What she did want to talk about was that her family told police, she said, about Park’s mental health.

“I made reports to three entities that I can think of about my concerns about his mental health,” daughter Casey Taylor said. “That included the police department.”

Park, a loner who “always felt like a turd in a punch bowl,” had struggled with depression his entire life, Taylor said.

“It came in waves,” she said.

His mental wellness challenges were “present beforehand but obviously escalated because of the investigation,” Taylor said.

“That was the second time they’d been to his property. After the first time is when they were made aware that they needed to be cautious and that his mental health was not good.”

Taylor said she had told McCarty that there were four or five weapons in the home.

“When the house was released back to us after they removed his body, I walked into the house and saw a loaded shotgun on the dryer just inside the back door,” she said. “There were two more openly displayed in his bedroom and a third openly displayed in the living room.”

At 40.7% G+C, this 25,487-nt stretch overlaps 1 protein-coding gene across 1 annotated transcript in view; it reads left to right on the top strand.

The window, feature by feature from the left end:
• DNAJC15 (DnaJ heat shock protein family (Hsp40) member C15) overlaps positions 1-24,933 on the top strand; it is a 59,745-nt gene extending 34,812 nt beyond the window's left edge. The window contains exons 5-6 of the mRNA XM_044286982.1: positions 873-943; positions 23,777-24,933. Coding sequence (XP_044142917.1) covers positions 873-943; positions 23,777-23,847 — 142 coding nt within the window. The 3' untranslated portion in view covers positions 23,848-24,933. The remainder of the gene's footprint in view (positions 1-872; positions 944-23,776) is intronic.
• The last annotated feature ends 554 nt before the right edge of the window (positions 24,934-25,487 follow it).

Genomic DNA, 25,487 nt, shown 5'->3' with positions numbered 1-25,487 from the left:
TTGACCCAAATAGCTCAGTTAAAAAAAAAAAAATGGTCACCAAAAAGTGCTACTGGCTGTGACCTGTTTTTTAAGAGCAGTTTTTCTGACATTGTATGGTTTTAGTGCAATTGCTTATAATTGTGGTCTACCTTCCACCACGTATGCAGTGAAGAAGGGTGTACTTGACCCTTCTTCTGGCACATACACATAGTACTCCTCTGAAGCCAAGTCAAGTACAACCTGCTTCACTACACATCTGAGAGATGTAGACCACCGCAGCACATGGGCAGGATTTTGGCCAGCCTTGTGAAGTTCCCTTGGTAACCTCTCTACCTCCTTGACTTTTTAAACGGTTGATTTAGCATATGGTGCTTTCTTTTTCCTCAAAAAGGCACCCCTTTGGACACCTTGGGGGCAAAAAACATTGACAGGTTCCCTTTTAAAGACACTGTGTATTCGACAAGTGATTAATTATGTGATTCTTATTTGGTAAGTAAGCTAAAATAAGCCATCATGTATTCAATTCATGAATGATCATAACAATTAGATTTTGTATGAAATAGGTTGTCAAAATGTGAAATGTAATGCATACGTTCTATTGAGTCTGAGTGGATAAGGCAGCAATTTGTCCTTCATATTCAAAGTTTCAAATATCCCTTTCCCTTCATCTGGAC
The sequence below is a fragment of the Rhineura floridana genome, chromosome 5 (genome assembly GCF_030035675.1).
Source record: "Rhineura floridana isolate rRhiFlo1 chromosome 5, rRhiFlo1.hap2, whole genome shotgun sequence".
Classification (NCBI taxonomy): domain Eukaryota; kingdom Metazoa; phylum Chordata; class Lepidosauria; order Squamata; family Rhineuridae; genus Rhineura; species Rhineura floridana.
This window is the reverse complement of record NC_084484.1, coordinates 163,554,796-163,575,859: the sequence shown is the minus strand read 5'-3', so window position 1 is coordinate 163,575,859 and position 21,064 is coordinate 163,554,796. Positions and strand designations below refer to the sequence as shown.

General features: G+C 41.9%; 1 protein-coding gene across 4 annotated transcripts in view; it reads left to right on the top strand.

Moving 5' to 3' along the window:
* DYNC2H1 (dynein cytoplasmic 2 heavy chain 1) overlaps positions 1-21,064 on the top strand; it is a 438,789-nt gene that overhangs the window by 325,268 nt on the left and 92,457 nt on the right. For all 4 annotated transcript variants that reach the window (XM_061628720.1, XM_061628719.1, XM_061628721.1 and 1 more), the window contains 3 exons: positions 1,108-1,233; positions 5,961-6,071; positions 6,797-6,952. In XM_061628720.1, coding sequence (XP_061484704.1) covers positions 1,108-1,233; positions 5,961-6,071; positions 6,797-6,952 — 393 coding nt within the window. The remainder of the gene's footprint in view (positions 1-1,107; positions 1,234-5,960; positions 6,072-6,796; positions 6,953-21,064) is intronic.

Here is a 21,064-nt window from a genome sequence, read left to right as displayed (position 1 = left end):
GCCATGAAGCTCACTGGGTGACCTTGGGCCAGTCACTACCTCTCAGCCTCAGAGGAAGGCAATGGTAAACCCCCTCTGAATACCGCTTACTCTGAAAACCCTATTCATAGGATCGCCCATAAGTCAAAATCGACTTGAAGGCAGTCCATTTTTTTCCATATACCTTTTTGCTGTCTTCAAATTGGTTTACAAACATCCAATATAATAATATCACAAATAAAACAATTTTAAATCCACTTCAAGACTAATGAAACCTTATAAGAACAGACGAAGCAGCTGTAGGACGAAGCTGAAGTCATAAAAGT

None of those were the shotgun he used to kill himself, Taylor said.

The KBI said in a news release that “during the search and interview, Park reached for a shotgun that was hidden inside the house. He then shot himself in front of the officers.”

Deputy coroner Larry Larsen wrote in a death report filed April 11 that Park “was being arrested” by McCarty and Christner. Several sources have said that information was inaccurate and that officers merely were executing a search warrant that Judge Susan Robson had signed April 6 after she found probable cause. The warrant specified that officers were to get photos of both sides of Park’s hands and a sofa in the living room, with and without a cover on it. They also were authorized to seize a dark or navy blue blanket and a cushion from a blue couch.